barcode scanning in asp.net PRACTICAL BENEFITS FROM GENE CLONING in Software

Generation QR in Software PRACTICAL BENEFITS FROM GENE CLONING

PRACTICAL BENEFITS FROM GENE CLONING
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Throughout this chapter, we have mentioned applications of genetic engineering. Here we summarize some of the accomplishments and future directions in the medical, agricultural, and industrial arenas.
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Medicine
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In medicine, genetic engineering has had remarkable successes in some areas. On the one hand, basic knowledge about how genes work (and don t work) has advanced tremendously. On the other hand, recombinant DNA methodology has made available large quantities of
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Figure 13.46 The sow shown is transgenic, producing large
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quantities of human protein C in her milk. The protein controls blood clotting and is normally found only in trace quantities in human blood. (Courtesy of William H. Velander, Virginia Tech.)
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Tamarin: Principles of Genetics, Seventh Edition
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III. Molecular Genetics
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13. Genomics, Biotechnology, and Recombinant DNA
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Thirteen
Genomics, Biotechnology, and Recombinant DNA
Agriculture
Currently, in the United States, approximately one quarter of farmland is planted with crops that are genetically modi ed. Most are resistant to certain insect pests because they contain genes from Bacillus thuringiensis (often referred to as Bt). These genes are for insecticidal proteins called endotoxins. For example, the proteins Cry1A and Cry1C from Bacillus thuringiensis protect the plants against larval forms of lepidopterans such as the European corn borer. Cry3A protects against coleopterans such as the Colorado potato beetle. In excess of fty genetically altered crop plants have been approved for planting, including those protected against insect pests, frost, and premature ripening. Rice is being modi ed so that its vitamin A potential is maintained even after the husks are removed, a procedure done to allow for storage since the husks become rancid. That change alone will improve the health of millions of people throughout the world. Box 13.1 discussed some of the ethical concerns surrounding genetically modi ed crop plants.
Industry
Industrial applications of biotechnology include engineering bacteria to break down toxic wastes, modifying yeast to use cellulose to produce glucose and alcohol for fuel, using algae in mariculture (the cultivation of marine organisms in their natural environments) to produce both food and other useful substances, and developing better food processing methods and waste conversion. As an example, baker s yeast (Saccharomyces cerevisiae) has been modi ed with a plasmid that contains two cellulase genes, an endoglucanase and an exoglucanase, that convert cellulose to glucose. The yeast can then convert glucose to ethyl alcohol. These yeasts are now capable of digesting wood (cellulose) and converting it directly to alcohol. The potential exists to harvest the alcohol the yeast produces as a fuel to replace fossil fuels that are in dwindling supply and are polluting the planet. As you can see, there is no one direction that biotechnology is taking. Many advances are being made that will probably affect every person s life in a bene cial way. Cautious optimism is certainly in order.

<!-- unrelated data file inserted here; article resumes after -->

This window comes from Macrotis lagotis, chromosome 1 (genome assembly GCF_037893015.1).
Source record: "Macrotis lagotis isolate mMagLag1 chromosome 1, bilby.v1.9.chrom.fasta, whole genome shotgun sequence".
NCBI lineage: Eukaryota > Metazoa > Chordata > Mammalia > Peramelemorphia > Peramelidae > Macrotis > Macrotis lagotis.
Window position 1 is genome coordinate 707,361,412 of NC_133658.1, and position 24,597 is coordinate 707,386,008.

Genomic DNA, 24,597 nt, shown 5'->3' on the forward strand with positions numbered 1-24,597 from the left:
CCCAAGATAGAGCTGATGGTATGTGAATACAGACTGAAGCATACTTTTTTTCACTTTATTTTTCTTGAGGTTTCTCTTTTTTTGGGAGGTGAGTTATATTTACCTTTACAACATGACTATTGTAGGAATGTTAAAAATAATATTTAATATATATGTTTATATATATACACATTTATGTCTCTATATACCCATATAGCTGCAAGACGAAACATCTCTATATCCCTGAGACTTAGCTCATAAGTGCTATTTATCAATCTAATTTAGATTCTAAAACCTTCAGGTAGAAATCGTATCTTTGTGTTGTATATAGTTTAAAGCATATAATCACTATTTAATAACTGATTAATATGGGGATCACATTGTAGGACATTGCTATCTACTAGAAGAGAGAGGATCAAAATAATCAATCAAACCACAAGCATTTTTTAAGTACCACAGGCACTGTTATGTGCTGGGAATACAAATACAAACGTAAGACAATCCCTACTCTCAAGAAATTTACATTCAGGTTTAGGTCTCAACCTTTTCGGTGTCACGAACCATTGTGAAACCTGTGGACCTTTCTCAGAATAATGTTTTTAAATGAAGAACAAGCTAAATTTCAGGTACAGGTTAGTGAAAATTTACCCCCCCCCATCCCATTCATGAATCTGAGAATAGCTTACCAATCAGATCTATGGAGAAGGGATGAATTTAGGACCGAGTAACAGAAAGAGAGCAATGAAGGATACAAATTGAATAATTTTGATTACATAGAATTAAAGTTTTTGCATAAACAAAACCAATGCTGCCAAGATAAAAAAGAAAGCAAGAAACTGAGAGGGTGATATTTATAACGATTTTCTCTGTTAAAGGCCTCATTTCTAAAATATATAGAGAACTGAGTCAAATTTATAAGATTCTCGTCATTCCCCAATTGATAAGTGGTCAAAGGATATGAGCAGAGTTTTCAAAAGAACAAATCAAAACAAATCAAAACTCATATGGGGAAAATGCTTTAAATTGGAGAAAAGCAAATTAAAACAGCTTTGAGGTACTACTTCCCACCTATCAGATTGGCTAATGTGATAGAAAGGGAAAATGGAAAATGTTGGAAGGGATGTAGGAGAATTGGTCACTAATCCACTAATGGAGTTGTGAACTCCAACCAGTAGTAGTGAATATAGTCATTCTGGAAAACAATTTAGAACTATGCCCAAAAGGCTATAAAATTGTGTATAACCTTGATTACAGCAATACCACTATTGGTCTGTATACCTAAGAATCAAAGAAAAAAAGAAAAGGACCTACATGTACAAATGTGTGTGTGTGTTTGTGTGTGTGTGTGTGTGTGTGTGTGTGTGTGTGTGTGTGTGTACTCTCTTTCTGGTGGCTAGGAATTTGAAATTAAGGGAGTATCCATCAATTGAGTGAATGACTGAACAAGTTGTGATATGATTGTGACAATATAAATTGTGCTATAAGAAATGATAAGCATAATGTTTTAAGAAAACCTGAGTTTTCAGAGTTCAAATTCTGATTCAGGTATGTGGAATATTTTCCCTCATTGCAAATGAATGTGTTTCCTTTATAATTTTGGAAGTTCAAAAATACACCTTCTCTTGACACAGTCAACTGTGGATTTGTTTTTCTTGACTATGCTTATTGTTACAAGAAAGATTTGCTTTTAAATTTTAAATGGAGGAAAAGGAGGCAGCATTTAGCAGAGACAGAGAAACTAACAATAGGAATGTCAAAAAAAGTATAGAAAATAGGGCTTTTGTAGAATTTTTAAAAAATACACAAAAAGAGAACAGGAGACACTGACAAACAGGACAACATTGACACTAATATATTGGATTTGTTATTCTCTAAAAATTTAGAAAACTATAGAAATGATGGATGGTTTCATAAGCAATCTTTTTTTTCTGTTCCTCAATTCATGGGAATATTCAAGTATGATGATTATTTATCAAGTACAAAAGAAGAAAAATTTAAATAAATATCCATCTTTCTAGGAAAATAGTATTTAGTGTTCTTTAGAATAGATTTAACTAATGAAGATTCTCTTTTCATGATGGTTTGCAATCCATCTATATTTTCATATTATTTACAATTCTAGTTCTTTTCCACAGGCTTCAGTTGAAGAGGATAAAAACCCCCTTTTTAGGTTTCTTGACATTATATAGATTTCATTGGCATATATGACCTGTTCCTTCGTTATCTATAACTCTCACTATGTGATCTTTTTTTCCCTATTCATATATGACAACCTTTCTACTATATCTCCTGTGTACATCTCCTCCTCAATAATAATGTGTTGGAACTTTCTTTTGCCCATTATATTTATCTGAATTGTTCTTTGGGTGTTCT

S U M M A R Y
STUDY OBJECTIVE 1: To look at the techniques of gene
cloning
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Recombinant DNA techniques revolve around the cloning of foreign DNA in a plasmid or phage. Cloned DNA can be ampli ed, expressed, and sequenced. Gene cloning techniques came about with the discovery of restriction endonucleases. Type II restriction endonucleases cleave DNA at palindromic regions, which have twofold symmetry. Recombinant vectors can be constructed several different ways. Foreign and vector DNA can be made compatible by treating each with the same restriction endonuclease each will then have the same sticky ends. If that does not work, T4 DNA ligase can join blunt ends. In a variation of this method, linkers containing restriction sites are added to vector and foreign DNA. These linkers are then treated with a restriction endonuclease that gives the DNA sticky ends. DNA to be cloned can be synthesized from an RNA template (cDNA) or isolated by various techniques. If messenger RNA is available, it can be converted into a clonable complementary DNA with the enzyme reverse transcriptase. If DNA is to be isolated directly, it must be identi ed among all the other DNA fragments created. Locating a desirable piece of DNA is done with probes, complementary nucleic acids labeled with radioactivity or chemiluminescence. Southern blotting, a transfer technique, is used rst,
followed by DNA-DNA or DNA-RNA hybridization and autoradiography. If the DNA is cloned rst, as in the creation of a genomic library, probes can be created or expression of the cloned gene can be determined. Eukaryotic vectors have been developed, including yeast plasmids, tumor virus vehicles in animals, and crown gall tumor plasmids in plants. Eukaryotes can be transfected by foreign DNA and express it in transgenic organisms. DNA can be injected, shot in on projectiles, electroporated, or introduced by viruses, plasmids, or liposomes. Knockout mice, lacking a speci c gene, can be created. STUDY OBJECTIVE 2: To examine the techniques of cre-
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